top of page


Most things in pet stores are low quality and or over priced when it comes to cages and their accessories. Lucky for rat owners, almost all rat accessories can be made yourself with a little bit of crafting! Things such as hammocks and chew toys are superior when made yourself or bought from an independent seller!


When people think of bin cages, they think of small, poorly ventilated hell holes. But this is not the case! When made properly, bin cages can be absolutely fantastic!

Why is a bin cage a great investment for all rat owners?

  • They make transport way more comfortable than traditional carriers. Bin cages fit hides, hammocks and you can easily attach a water bottle to them

  • They make great hospital cages. As bin cages can be made in various sizes, they can easily be customized to fit a purpose. A cage with a lower ceiling is ideal as an after surgery cage as they will limit the animals ability to go on climbing adventures. A bin cage is easy to keep clean and allows you to easily monitor your rat.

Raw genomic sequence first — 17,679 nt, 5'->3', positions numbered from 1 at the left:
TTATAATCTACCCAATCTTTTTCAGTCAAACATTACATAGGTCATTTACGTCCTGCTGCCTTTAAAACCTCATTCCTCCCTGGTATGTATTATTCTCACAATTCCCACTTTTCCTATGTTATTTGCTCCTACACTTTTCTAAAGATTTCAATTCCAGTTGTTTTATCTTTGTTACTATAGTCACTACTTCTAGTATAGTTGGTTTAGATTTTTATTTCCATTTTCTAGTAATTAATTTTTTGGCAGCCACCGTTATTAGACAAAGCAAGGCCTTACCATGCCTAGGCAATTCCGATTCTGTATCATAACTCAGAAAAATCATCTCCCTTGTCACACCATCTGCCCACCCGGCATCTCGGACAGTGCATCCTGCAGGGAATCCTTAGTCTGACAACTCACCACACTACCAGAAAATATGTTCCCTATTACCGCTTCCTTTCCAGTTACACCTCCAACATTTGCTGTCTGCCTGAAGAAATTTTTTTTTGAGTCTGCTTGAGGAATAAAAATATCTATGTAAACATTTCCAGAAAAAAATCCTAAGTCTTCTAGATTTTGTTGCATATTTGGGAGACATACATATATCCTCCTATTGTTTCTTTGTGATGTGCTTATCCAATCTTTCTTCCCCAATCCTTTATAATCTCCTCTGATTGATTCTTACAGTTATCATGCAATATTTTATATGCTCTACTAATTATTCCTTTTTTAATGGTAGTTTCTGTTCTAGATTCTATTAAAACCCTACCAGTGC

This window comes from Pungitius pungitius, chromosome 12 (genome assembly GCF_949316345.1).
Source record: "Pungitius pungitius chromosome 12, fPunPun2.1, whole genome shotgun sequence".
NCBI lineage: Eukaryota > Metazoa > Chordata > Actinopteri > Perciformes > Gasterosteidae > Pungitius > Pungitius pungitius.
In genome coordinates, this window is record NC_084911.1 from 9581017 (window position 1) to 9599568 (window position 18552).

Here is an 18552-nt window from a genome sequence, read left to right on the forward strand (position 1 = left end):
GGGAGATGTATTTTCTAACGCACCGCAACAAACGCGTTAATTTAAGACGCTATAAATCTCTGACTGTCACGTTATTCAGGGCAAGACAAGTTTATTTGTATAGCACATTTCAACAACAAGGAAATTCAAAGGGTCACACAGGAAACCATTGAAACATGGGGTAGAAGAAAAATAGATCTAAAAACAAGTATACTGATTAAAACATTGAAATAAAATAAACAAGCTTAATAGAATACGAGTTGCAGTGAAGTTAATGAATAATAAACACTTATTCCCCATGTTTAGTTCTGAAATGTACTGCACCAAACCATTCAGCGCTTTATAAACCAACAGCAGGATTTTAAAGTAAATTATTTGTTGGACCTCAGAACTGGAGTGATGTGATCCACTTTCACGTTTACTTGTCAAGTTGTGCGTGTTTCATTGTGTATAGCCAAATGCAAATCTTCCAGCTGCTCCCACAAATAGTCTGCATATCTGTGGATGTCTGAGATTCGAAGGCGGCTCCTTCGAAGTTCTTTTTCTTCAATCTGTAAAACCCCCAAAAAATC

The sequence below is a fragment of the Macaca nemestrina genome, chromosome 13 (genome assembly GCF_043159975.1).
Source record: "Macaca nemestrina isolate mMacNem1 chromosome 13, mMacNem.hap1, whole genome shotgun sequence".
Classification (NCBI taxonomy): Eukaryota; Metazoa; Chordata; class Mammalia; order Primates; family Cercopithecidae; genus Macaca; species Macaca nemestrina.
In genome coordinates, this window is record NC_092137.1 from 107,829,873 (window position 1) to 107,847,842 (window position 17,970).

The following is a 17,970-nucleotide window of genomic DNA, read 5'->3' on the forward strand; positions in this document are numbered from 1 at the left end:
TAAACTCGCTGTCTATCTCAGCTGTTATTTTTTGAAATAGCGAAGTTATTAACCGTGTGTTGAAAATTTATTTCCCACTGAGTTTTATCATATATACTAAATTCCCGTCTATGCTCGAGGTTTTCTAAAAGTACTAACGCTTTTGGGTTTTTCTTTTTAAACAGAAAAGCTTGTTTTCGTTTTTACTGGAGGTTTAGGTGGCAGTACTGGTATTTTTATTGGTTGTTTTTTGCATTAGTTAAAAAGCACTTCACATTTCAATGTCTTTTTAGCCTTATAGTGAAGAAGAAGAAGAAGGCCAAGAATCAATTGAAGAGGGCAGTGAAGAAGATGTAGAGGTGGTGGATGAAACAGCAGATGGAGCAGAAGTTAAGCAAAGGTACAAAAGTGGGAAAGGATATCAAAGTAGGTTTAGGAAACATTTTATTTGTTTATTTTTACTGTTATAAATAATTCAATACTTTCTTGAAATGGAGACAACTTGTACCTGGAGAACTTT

• They make amazing emergency cages. Bins fit a lot more rats comfortably than traditional carriers. Many of us do not want to think of the bad things, but if there is a house fire, natural disaster or other reasons for evacuation,  a bin cage is a life saver as they can also be set up as temporary housing very easily.



  • A bin of your choice. Make sure your bin doesn't have any inner ridges or textures that may encourage chewing. I would highly recommend using a bin with a lid that locks down.

  • Mesh; Do NOT get chicken wire, rats can chew through it. Instead, you want to get rodent wire, welded metal mesh or Hardware cloth.

  • Nuts, bolts & washers; I recommend getting 8mm nuts, bolts and washers. For nuts, I use ones that are 16mm in length. You want to use pretty wide washers as they will be used to pin down the mesh.



  • Wire cutters; These are a must! You don't need fancy ones, as long as they cut, that's all you need.

  • Sand paper

  • Something to cut with: If you are making a bin just once and aren't big on DIY anyway. You can get circular saw blade extension for a normal household drill for just a few £. Other good options are; a dremel, heat knife and jigsaw. ( If you are using big power tools such as a jigsaw, please wear eye protection.)